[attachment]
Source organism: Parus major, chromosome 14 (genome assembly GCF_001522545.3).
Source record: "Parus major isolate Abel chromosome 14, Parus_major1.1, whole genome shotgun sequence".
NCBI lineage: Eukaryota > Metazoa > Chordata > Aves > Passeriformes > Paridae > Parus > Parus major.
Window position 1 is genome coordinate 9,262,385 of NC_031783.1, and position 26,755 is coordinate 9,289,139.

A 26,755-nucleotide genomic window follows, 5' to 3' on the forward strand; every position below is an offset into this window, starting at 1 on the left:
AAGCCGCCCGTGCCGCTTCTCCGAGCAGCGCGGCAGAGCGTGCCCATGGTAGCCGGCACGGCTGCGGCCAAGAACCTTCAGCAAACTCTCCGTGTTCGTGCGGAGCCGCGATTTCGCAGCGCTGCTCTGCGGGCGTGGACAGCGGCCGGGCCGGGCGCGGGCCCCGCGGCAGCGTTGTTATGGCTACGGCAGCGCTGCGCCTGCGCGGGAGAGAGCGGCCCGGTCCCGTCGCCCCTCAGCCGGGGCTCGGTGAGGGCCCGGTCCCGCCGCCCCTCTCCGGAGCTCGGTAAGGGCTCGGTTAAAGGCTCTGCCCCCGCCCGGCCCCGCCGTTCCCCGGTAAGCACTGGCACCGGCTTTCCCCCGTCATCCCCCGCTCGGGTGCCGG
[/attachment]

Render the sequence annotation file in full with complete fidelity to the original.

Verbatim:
Source organism: Parus major, chromosome 14 (genome assembly GCF_001522545.3).
Source record: "Parus major isolate Abel chromosome 14, Parus_major1.1, whole genome shotgun sequence".
NCBI lineage: Eukaryota > Metazoa > Chordata > Aves > Passeriformes > Paridae > Parus > Parus major.
Window position 1 is genome coordinate 9,262,385 of NC_031783.1, and position 26,755 is coordinate 9,289,139.

A 26,755-nucleotide genomic window follows, 5' to 3' on the forward strand; every position below is an offset into this window, starting at 1 on the left:
AAGCCGCCCGTGCCGCTTCTCCGAGCAGCGCGGCAGAGCGTGCCCATGGTAGCCGGCACGGCTGCGGCCAAGAACCTTCAGCAAACTCTCCGTGTTCGTGCGGAGCCGCGATTTCGCAGCGCTGCTCTGCGGGCGTGGACAGCGGCCGGGCCGGGCGCGGGCCCCGCGGCAGCGTTGTTATGGCTACGGCAGCGCTGCGCCTGCGCGGGAGAGAGCGGCCCGGTCCCGTCGCCCCTCAGCCGGGGCTCGGTGAGGGCCCGGTCCCGCCGCCCCTCTCCGGAGCTCGGTAAGGGCTCGGTTAAAGGCTCTGCCCCCGCCCGGCCCCGCCGTTCCCCGGTAAGCACTGGCACCGGCTTTCCCCCGTCATCCCCCGCTCGGGTGCCGG